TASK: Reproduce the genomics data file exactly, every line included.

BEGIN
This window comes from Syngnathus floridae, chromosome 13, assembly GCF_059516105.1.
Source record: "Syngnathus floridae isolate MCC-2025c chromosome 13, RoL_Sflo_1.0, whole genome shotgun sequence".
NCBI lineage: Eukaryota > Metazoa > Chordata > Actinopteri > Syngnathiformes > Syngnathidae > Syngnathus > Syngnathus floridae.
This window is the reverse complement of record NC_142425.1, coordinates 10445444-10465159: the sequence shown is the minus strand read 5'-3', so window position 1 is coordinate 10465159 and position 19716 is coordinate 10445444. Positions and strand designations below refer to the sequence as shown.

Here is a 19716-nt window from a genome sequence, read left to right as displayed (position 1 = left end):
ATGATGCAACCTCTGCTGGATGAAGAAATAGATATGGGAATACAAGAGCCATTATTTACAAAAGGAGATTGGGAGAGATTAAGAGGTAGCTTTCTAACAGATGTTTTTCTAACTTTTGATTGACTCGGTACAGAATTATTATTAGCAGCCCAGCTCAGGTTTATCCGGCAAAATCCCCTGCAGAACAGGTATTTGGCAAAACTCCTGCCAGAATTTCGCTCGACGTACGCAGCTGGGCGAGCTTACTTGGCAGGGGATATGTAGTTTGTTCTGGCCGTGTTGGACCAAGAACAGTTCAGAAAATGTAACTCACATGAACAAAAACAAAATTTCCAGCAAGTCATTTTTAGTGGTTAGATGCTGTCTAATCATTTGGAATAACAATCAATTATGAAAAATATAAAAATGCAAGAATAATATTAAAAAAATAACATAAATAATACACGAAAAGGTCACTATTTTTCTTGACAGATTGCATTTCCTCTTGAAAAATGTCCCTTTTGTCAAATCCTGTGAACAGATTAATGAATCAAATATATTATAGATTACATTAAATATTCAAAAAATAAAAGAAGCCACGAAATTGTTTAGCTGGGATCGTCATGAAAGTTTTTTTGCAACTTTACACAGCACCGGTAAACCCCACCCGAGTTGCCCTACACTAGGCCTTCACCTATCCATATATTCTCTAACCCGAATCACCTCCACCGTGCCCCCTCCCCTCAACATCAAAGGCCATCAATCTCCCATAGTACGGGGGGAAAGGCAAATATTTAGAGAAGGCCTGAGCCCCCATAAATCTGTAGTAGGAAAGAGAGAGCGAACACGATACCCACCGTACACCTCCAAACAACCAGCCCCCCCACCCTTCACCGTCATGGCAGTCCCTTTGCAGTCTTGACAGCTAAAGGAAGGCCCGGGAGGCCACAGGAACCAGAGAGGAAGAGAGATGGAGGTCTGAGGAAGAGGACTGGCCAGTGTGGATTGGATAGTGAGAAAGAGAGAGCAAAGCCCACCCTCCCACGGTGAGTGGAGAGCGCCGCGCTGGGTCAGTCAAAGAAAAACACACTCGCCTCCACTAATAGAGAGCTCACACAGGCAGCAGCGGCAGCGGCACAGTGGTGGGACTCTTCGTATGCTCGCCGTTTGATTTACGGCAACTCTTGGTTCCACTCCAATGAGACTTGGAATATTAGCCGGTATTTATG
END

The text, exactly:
This window comes from Syngnathus floridae, chromosome 13, assembly GCF_059516105.1.
Source record: "Syngnathus floridae isolate MCC-2025c chromosome 13, RoL_Sflo_1.0, whole genome shotgun sequence".
NCBI lineage: Eukaryota > Metazoa > Chordata > Actinopteri > Syngnathiformes > Syngnathidae > Syngnathus > Syngnathus floridae.
This window is the reverse complement of record NC_142425.1, coordinates 10445444-10465159: the sequence shown is the minus strand read 5'-3', so window position 1 is coordinate 10465159 and position 19716 is coordinate 10445444. Positions and strand designations below refer to the sequence as shown.

Here is a 19716-nt window from a genome sequence, read left to right as displayed (position 1 = left end):
ATGATGCAACCTCTGCTGGATGAAGAAATAGATATGGGAATACAAGAGCCATTATTTACAAAAGGAGATTGGGAGAGATTAAGAGGTAGCTTTCTAACAGATGTTTTTCTAACTTTTGATTGACTCGGTACAGAATTATTATTAGCAGCCCAGCTCAGGTTTATCCGGCAAAATCCCCTGCAGAACAGGTATTTGGCAAAACTCCTGCCAGAATTTCGCTCGACGTACGCAGCTGGGCGAGCTTACTTGGCAGGGGATATGTAGTTTGTTCTGGCCGTGTTGGACCAAGAACAGTTCAGAAAATGTAACTCACATGAACAAAAACAAAATTTCCAGCAAGTCATTTTTAGTGGTTAGATGCTGTCTAATCATTTGGAATAACAATCAATTATGAAAAATATAAAAATGCAAGAATAATATTAAAAAAATAACATAAATAATACACGAAAAGGTCACTATTTTTCTTGACAGATTGCATTTCCTCTTGAAAAATGTCCCTTTTGTCAAATCCTGTGAACAGATTAATGAATCAAATATATTATAGATTACATTAAATATTCAAAAAATAAAAGAAGCCACGAAATTGTTTAGCTGGGATCGTCATGAAAGTTTTTTTGCAACTTTACACAGCACCGGTAAACCCCACCCGAGTTGCCCTACACTAGGCCTTCACCTATCCATATATTCTCTAACCCGAATCACCTCCACCGTGCCCCCTCCCCTCAACATCAAAGGCCATCAATCTCCCATAGTACGGGGGGAAAGGCAAATATTTAGAGAAGGCCTGAGCCCCCATAAATCTGTAGTAGGAAAGAGAGAGCGAACACGATACCCACCGTACACCTCCAAACAACCAGCCCCCCCACCCTTCACCGTCATGGCAGTCCCTTTGCAGTCTTGACAGCTAAAGGAAGGCCCGGGAGGCCACAGGAACCAGAGAGGAAGAGAGATGGAGGTCTGAGGAAGAGGACTGGCCAGTGTGGATTGGATAGTGAGAAAGAGAGAGCAAAGCCCACCCTCCCACGGTGAGTGGAGAGCGCCGCGCTGGGTCAGTCAAAGAAAAACACACTCGCCTCCACTAATAGAGAGCTCACACAGGCAGCAGCGGCAGCGGCACAGTGGTGGGACTCTTCGTATGCTCGCCGTTTGATTTACGGCAACTCTTGGTTCCACTCCAATGAGACTTGGAATATTAGCCGGTATTTATG